P. S. Roy1, Vandana Agarwal2
1Dean, 2Scientist ‘SD’, Geoinformatics Division
IIRS, Dehra Dun
1[email protected], 2[email protected] Since the beginning of the space age, a remarkable progress has been made in utilising remote sensing data to describe, study, monitor and model the earth’s surface and interior. Improvements in sensor technology, especially in the spatial, spectral, radiometric and temporal resolution, have enabled the scientific community to operationalise the methodology. The trend of development of remote sensing is being from panchromatic, multi-spectral, hyper-spectral to ultra-spectral with the increase in spectral resolution. On the other hand, spatial resolution is reaching its highest side of one metre resolution. The operational remote sensing satellites LANDSAT, Indian Remote Sensing Satellites (IRS series of satellites), IKONOS etc. are providing earth data in different improved spatial and spectral resolutions. The value added products such as Orthophotos, standard DEMs, DEMs with specified level of details, geocoded images, fused images are providing the user community a big support.
Future Indian Remote Sensing Satellites
The futuristic scenario of the Indian Remote Sensing Satellite programme includes Technology Experiment Satellite (TES), RESOURCESAT (IRS P6), CARTOSAT (IRS P5) and OCEANSAT (IRS P7) satellites.
TES Mission will be launched in July 2000 having PAN sensor with 2.5 metres resolution with high temporal resolution. This satellite is launched to provide hands on experience in complex mission operations like step and stare manoeuvres and onboard earth rotation compensation etc.
Resourcesat (IRS P6) will have three sensors, LISS-3, LISS-4 and Advanced WiFS (AWiFS). This satellite will provide an enhanced multispectral/ spatial coverage. AWiFS has a greatly improved spatial resolution of 70 metres resolution with repetivity of five days.
Cartosat (IRS P5) is scheduled to be launched in March 2002 to generate orthoimage, DEMs, and to generate high precision georeferencing for cartographic mapping.
Oceansat (IRS P7) is scheduled for launch in year 2003. The applications shall include measurements of sea surface temperature, chlorophyll pigments and sea surface wind direction and speed.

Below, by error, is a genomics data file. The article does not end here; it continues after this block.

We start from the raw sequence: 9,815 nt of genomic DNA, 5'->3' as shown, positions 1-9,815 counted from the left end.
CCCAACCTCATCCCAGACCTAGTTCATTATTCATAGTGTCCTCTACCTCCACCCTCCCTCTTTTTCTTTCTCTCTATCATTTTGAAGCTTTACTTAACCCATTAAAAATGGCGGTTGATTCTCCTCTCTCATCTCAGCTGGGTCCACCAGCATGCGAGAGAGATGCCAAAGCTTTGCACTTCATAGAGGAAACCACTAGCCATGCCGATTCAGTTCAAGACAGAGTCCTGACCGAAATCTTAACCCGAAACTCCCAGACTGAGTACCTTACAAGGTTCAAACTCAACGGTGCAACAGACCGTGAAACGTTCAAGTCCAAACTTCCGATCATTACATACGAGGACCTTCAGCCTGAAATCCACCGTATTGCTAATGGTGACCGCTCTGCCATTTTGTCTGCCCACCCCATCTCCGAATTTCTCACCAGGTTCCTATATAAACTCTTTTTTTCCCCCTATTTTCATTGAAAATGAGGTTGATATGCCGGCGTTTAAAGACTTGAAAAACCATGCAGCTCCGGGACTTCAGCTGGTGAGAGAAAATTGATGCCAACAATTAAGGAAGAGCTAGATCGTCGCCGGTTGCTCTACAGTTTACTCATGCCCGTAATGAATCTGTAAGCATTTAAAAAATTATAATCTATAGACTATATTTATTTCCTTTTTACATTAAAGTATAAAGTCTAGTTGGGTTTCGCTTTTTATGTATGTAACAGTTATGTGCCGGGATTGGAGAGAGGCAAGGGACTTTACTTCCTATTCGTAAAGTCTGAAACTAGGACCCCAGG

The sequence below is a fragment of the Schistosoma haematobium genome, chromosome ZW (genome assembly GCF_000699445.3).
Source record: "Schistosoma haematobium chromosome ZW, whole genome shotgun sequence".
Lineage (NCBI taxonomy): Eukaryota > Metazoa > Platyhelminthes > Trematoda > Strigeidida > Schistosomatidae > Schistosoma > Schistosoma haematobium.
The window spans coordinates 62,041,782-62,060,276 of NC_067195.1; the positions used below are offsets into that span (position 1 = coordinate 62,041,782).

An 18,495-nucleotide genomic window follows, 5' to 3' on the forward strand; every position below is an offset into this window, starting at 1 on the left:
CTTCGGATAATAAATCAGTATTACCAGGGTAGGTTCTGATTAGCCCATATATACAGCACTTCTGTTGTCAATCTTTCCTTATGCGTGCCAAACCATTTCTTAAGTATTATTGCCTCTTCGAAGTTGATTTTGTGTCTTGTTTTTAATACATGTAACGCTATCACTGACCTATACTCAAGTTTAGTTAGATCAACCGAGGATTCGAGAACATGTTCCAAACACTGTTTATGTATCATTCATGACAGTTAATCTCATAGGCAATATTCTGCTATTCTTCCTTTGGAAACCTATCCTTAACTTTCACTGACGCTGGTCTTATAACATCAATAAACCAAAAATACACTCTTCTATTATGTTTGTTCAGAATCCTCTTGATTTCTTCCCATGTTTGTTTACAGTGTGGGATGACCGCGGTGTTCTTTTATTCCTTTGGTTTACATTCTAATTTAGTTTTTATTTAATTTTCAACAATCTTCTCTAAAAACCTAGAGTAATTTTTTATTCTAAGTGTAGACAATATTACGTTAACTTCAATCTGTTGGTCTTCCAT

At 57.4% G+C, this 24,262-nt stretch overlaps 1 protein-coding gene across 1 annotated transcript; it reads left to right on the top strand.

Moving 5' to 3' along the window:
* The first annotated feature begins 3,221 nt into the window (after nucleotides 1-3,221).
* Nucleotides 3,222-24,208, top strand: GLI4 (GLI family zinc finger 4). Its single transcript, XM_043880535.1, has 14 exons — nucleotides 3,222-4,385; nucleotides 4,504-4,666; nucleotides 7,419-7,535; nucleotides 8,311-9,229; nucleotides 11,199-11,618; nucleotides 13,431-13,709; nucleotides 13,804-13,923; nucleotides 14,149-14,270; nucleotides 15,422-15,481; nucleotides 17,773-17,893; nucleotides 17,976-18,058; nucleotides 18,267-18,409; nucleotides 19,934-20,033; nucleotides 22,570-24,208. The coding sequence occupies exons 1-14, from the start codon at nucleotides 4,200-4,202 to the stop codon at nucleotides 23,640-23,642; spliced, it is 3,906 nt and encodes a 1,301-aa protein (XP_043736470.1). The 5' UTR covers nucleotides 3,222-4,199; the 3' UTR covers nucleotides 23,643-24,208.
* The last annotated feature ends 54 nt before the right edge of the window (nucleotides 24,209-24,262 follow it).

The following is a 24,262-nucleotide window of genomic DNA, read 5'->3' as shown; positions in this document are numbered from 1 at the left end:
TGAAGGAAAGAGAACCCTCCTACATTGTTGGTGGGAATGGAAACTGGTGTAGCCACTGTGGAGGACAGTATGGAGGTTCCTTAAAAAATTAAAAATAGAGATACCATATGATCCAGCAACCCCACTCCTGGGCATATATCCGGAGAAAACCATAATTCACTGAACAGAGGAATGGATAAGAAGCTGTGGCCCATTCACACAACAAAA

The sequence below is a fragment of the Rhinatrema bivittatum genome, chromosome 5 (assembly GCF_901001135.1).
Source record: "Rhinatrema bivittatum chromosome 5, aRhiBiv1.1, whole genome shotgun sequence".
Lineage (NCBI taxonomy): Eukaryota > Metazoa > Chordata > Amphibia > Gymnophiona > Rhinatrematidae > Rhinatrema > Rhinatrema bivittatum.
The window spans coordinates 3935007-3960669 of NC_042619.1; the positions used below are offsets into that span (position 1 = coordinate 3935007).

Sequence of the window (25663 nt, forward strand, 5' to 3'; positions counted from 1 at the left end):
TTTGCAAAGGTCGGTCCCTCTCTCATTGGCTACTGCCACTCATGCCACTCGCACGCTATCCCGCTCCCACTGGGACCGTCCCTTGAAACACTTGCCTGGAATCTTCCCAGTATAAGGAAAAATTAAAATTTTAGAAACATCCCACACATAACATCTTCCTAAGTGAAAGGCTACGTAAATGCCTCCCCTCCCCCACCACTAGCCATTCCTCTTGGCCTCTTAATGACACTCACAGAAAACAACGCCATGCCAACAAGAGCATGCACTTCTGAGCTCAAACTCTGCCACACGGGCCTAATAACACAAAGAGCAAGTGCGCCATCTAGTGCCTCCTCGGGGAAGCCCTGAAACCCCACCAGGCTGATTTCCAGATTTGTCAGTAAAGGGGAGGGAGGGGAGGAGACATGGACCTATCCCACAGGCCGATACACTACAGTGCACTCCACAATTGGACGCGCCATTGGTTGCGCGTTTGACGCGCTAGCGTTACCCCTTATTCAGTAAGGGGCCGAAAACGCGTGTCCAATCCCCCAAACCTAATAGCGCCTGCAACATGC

High Resolution Satellite Data
Viewed from the point of view of information content, higher spatial resolution permits the discrimination of smaller units of material on the earth’s surface. At present, the civilian systems having high spatial resolution are the panchromatic data from IRS-1C and IKONOS satellites having 5 metres and one metre resolution respectively.
IKONOS satellite also has 4 metre multispectral data. Similar satellites from ORBIMAGE and EarthWatch Inc. are planned for launch this year. The prohibitive cost of commercial satellites is a major hindrance in their widespread use.
New high resolution satellites are also planned. The European Space Agency (ESA) has scheduled next year launch of the biggest EO satellite to date. ENVISAT-1 will have improved technical characteristics compared to its predecessors (ERS-1 and 2 with advanced synthetic aperture radar). The operating characteristics of these new high resolution sensors are summarised in Table 1.
Wide Field Sensors for regional scale mapping
WiFS data of IRS 1C/1D provides the advantage of covering a very large area in a single instantaneous field of view (IFOV), avoiding any illumination difference. Suitability of such moderate resolution data for regional vegetation as compared to AVHRR data marks better choice for monitoring and research. The pixel size of 188 metres suits regional scale mapping. WiFS data enables rapid change assessment and early warning in certain episodic events like forest fire, drought etc. Its high temporal resolution i.e. five days and large area coverage (810×810 sq kms) is helpful in developing improved yield models and assessing crop condition.
Digital Elevation Models
Acquiring highly detailed elevation data always has been a complicated business. Although GPS technology and digital photogrammetry have improved the process, there is still a considerable amount of effort and time involved. < Recent developments of light detection and ranging (LIDAR) and laser terrain mapping systems, however, may dramatically reduce the time and efforts needed. With current systems, it is possible to survey by air thousands of square kilometres in less than 12 hours and have a highly detailed digital terrain model available within 24 hours, with vertical accuracy of 15 centimetres and an elevation relative accuracy of about 5 centimetres.